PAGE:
Advertisement
NeuroScientistNews
NeuroScientistNews

Slow sensing ages stem cells

Adult stem cells become slower at dividing as they age because they get less efficient at sensing their microenvironment, according to a study to be published in Nature tomorrow. The findings suggest a mechanism to explain why production of adult stem cells such as sperm drops as an organism gets older. "I think this is a fantastic piece of work that begins to explain" how adult stem cells age, said linkurl:Leanne Jones,;http://www-biology.ucsd.edu/faculty/jonesl.html a stem cell biologist at

By | October 15, 2008

Adult stem cells become slower at dividing as they age because they get less efficient at sensing their microenvironment, according to a study to be published in Nature tomorrow. The findings suggest a mechanism to explain why production of adult stem cells such as sperm drops as an organism gets older. "I think this is a fantastic piece of work that begins to explain" how adult stem cells age, said linkurl:Leanne Jones,;http://www-biology.ucsd.edu/faculty/jonesl.html a stem cell biologist at the Salk Institute, who was not involved in the study. Adult stem cells divide linkurl:asymmetrically,;http://www.the-scientist.com/article/display/54197/ yielding one stem cell and one specialized daughter cell. But over time, they develop delays in their cell cycle, a factor thought to be linked to tissue aging. The stem cell niche, or microenvironment, helps to maintain stem cell identity by signaling for cell division to be turned on and off, said linkurl:Yukiko Yamashita,;http://www.lsi.umich.edu/facultyresearch/labs/yamashita a stem cell scientist at the University of Michigan and lead author of study. In linkurl:previous work,;http://www.the-scientist.com/article/display/21585/ Yamashita found that the position of centrosomes -- the organizing centers for microtubules during cell division -- governed asymmetric cell division. So she hypothesized centrosome orientation could also affect cell cycle activity. "We knew that centrosome orientation appears to be important [in asymmetric division]," Yamashita said. "What we didn't know was whether or not the stem cell thinks [centrosome orientation] is important." To find out, Yamashita's team tagged proteins with linkurl:GFP;http://www.the-scientist.com/blog/display/55077/ to track the movement of centrosomes in germline stem cells (GSCs) in the testes of live Drosophila males ranging from "early puberty to middle age." They then visualized GSC niche cells, GSCs and centrosomes using immunoflorescence staining. The older the flies, the greater the number of GSCs that had misoriented centrosomes in relation to the GSC niche, the researchers found. But the next stage in the cell cycle -- spindle formation -- was absent, suggesting that the cells suspended the process of cell division in response to misoriented centrosomes. The group also observed that cell division resumed as soon as centrosomes were correctly orientated. The findings show "centrosomes are the proximal reason whether a stem cell goes through mitosis or not," Yamashita said. The centrosomes appear to be acting essentially as a sensors for the cell's orientation, she explained. "What's nice about this work is it shows that centrosome positioning is 'off' in older stem cells, but the cells always recover," said Jones. Yamashita said her findings suggest the centrosome has to be in the 'right place' before cell cycle resumes. "The delay in GSC cell cycle in aging flies as a result of centrosome misorientation suggests a mechanism for the decline in sperm production previously indicated in studies of aging animals," Jones said. In the future, Yamashita said her group hopes to identify the checkpoint components that are halting cellular division in misoriented stem cells.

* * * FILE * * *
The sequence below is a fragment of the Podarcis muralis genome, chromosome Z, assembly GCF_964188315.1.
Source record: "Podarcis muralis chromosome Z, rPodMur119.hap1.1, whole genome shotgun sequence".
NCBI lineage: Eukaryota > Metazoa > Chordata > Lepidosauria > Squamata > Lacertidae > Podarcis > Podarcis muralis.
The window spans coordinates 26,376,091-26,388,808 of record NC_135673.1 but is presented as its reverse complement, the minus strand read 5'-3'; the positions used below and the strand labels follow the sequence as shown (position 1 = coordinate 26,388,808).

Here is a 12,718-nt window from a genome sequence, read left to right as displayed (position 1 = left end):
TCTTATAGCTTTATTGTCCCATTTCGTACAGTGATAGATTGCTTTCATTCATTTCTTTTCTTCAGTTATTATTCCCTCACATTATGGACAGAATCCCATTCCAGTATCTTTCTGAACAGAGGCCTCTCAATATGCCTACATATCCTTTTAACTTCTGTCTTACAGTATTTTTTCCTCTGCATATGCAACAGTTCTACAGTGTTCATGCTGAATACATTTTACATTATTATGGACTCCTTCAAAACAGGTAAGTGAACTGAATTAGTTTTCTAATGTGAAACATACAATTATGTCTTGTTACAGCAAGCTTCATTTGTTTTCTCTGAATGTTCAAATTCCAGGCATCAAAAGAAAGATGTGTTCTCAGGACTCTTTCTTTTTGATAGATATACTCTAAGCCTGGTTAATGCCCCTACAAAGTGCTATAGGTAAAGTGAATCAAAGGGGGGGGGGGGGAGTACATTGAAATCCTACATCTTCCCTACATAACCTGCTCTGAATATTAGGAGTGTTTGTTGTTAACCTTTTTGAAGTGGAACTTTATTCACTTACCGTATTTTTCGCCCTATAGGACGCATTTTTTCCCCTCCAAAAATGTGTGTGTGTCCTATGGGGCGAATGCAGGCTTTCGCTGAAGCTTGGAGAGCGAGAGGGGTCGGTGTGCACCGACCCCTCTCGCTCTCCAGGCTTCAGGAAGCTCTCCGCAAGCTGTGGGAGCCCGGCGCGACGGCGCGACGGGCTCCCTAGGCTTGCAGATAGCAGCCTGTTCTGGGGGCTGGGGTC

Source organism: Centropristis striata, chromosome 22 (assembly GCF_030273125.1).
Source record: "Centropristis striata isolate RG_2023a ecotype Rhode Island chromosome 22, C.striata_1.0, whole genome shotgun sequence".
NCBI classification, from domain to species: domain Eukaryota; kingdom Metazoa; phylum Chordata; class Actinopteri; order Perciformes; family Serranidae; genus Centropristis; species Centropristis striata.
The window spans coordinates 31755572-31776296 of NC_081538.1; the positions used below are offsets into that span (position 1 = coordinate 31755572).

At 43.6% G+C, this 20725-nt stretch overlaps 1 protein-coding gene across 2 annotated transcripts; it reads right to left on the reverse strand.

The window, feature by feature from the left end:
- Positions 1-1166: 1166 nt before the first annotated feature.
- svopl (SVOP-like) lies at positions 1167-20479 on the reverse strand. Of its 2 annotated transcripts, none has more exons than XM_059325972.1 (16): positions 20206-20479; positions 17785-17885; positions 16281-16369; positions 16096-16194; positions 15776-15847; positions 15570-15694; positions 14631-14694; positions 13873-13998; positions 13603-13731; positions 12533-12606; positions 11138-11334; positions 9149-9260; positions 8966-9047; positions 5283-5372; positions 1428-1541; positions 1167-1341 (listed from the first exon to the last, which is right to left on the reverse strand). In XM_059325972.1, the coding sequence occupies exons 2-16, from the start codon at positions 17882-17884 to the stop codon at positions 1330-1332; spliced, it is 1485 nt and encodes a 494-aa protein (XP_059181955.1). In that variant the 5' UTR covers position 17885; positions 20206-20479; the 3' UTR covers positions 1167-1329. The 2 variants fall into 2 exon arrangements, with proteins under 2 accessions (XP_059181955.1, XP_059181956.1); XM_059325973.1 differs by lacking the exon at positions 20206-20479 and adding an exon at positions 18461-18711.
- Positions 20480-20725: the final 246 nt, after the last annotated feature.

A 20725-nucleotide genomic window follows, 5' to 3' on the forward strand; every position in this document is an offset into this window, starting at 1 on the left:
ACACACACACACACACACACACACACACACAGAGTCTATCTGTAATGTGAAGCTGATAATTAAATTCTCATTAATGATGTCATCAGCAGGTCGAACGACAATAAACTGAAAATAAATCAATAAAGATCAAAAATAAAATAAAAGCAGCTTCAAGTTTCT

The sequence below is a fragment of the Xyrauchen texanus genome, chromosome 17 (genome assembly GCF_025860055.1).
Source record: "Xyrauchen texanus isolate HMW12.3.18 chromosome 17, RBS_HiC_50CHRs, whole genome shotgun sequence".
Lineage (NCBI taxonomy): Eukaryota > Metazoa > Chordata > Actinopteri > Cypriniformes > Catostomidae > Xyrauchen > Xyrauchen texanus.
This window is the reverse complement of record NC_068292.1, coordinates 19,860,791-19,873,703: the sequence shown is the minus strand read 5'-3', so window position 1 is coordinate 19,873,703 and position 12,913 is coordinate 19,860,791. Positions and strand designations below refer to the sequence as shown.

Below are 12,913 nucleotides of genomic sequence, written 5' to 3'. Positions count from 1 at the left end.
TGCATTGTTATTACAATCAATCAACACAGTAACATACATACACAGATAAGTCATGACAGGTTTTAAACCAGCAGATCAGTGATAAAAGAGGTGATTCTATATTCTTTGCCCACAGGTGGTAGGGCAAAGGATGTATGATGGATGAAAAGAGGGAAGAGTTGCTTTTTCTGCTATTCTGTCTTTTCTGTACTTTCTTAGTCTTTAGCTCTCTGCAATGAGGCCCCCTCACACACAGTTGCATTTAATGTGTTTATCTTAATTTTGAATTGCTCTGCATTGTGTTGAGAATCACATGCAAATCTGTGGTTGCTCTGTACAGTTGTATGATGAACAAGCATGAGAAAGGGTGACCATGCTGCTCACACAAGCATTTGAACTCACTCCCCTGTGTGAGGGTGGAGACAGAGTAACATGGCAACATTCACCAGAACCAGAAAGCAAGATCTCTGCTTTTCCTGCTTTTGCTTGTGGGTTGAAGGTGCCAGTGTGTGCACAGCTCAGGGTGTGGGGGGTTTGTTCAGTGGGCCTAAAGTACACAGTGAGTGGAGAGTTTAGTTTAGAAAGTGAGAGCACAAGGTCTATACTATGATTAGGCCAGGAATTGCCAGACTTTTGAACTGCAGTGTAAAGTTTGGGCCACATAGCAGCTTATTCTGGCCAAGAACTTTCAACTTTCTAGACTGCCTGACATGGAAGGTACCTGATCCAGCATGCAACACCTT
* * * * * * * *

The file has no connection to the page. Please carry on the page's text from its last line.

Advertisement

Follow The Scientist

icon-facebook icon-linkedin icon-twitter icon-vimeo icon-youtube
Advertisement

Stay Connected with The Scientist

  • icon-facebook The Scientist Magazine
  • icon-facebook The Scientist Careers
  • icon-facebook Neuroscience Research Techniques
  • icon-facebook Genetic Research Techniques
  • icon-facebook Cell Culture Techniques
  • icon-facebook Microbiology and Immunology
  • icon-facebook Cancer Research and Technology
  • icon-facebook Stem Cell and Regenerative Science
Advertisement
Advertisement
Life Technologies